The American Academy of Pediatrics recommends breastfeeding as the sole source of nutrition for your baby for about 6 months and can be continued for as long as both mother and baby desire it.
What are the Benefits of Breastfeeding for Mom?
Breastfeeding is a wonderful gift for you as well as your baby. Many mothers feel fulfillment and joy from the physical and emotional communion they experience with their child while nursing. These feelings are augmented by the release of hormones, such as:
- Prolactin: Produces a peaceful, nurturing sensation that allows you to relax and focus on your child.
- Oxytocin: Promotes a strong sense of love and attachment between the two of you.
What Are the Benefits of Breastfeeding for Your Baby?
Breast milk provides the ideal nutrition for infants. It has a nearly perfect mix of vitamins, protein, and fat and everything your baby needs to grow. And it's all provided in a form more easily digested than infant formula. Breast milk also contains antibodies that help your baby fight off viruses and bacteria. Breastfeeding lowers your baby's risk of having asthma or allergies. Infants who are breastfed exclusively for the first 6 months, without any formula, have fewer ear infections, respiratory illnesses, and bouts of diarrhea. Overall, breastfeeding has been linked to higher IQ scores.
What's the Best Position for Breastfeeding?
The best position for you is the one where you and your baby are both comfortable and relaxed.
- Cradle position. Rest the side of your baby's head in the crook of your elbow with his whole body facing you. Position your baby's belly against your body so he feels fully supported.
- Football position. Line your baby's back along your forearm to hold your baby like a football, supporting his head and neck in your palm. This works best with newborns and small babies.
- Side-lying position. This position is great for night feedings in bed.
What Are the ABCs of Breastfeeding?
- A = Awareness. Watch for your baby's signs of hunger, and breastfeed whenever your baby is hungry. This is called "on demand" feeding. The first few weeks, you may be nursing eight to 12 times every 24 hours.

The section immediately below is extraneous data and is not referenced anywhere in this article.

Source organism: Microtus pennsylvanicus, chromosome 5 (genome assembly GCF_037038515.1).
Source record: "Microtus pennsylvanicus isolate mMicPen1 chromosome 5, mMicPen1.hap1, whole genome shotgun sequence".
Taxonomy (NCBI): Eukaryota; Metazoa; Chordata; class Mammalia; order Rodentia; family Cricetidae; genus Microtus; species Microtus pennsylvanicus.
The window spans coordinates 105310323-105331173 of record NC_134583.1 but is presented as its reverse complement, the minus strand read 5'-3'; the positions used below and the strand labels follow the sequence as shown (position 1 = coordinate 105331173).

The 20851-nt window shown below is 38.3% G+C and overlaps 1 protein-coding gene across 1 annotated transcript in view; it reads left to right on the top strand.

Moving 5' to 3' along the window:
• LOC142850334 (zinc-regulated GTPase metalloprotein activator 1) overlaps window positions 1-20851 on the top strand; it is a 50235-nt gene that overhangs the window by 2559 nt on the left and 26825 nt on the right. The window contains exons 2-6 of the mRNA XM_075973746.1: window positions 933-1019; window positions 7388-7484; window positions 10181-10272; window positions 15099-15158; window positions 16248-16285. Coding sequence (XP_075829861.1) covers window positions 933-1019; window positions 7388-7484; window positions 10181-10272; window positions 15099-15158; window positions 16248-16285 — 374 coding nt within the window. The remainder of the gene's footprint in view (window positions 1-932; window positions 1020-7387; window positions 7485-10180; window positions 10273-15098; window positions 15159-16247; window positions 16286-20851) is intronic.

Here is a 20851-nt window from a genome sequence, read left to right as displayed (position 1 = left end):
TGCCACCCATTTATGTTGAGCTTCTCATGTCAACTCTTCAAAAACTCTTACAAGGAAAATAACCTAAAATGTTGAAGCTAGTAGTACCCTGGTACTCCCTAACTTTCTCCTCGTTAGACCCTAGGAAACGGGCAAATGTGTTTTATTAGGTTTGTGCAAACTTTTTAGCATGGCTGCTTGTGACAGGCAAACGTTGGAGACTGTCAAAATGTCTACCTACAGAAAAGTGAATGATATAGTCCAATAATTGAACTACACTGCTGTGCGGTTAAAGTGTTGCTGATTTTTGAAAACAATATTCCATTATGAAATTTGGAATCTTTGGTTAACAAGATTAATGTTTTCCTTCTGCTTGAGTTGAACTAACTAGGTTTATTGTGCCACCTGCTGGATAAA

- B = Be patient. Breastfeed as long as your baby wants to nurse each time. Don't hurry your infant through feedings. Infants typically breastfeed for 10 to 20 minutes on each breast.
- C = Comfort. This is key. Relax while breastfeeding, and your milk is more likely to "let down" and flow.
Are There Medical Considerations With Breastfeeding?
In a few situations, breastfeeding could cause a baby harm. You should not breastfeed if:
- You are HIV positive. You can pass the HIV virus to your infant through breast milk.
- Your baby has a rare condition called galactosemia and cannot tolerate the natural sugar, called galactose, in breast milk.
- Warm room (80-90° F / 27-32° C)
- Room temperature (61-79°F / 16-26°C)
- Storage Time: 4-8 hours (ideally: 3-4 hours)
- Insulated cooler with ice packs - 24 hours
Refrigerated Milk (Store at back,away from door)
- Fresh Milk in Refrigerator (32-39°F / 0-4°C)
- Storage Time: 3-8 days (ideally: 72 hrs)
- Thawed Milk in Refrigerator (32-39°F / 0-4°C)
Frozen Milk (Do not refreeze thawed milk!)
***Remember to: store milk at back of fridge, away from door/sides)
- If your Freezer compartment is inside the refrigerator (older-style)
- Storage Time Varies - 2 weeks
- Self-contained freezer unit of a refrigerator/freezer - (＜39°F / ＜ 4°C)
- Separate deep freezer -(0°F / -18°C)
- Storage Time 12 months but ideally 6 months
To warm milk
- Heat water in a cup or other small container, then place frozen milk in the water to warm; or
- Use a bottle warmer.
- NEVER microwave human milk or heat it directly on the stove.
The cream will rise to the top of the milk during storage. Gently swirl milk (do not shake) to mix before checking temperature and offering to baby. If baby doesn't finish milk at one feeding, it is probably safe to refrigerate and offer within 1-2 hours before it is discarded.
*****Day Care settings have varying requirements for milk storage, labeling, and uses, though generally not more stringent than hospital guidelines.
Contact health care provider if:
- Mother develops a fever or her breasts are red and painful
- Mothers milk supply significantly decreases over usual volume
- Mother will be starting a new medication prescribed from another physician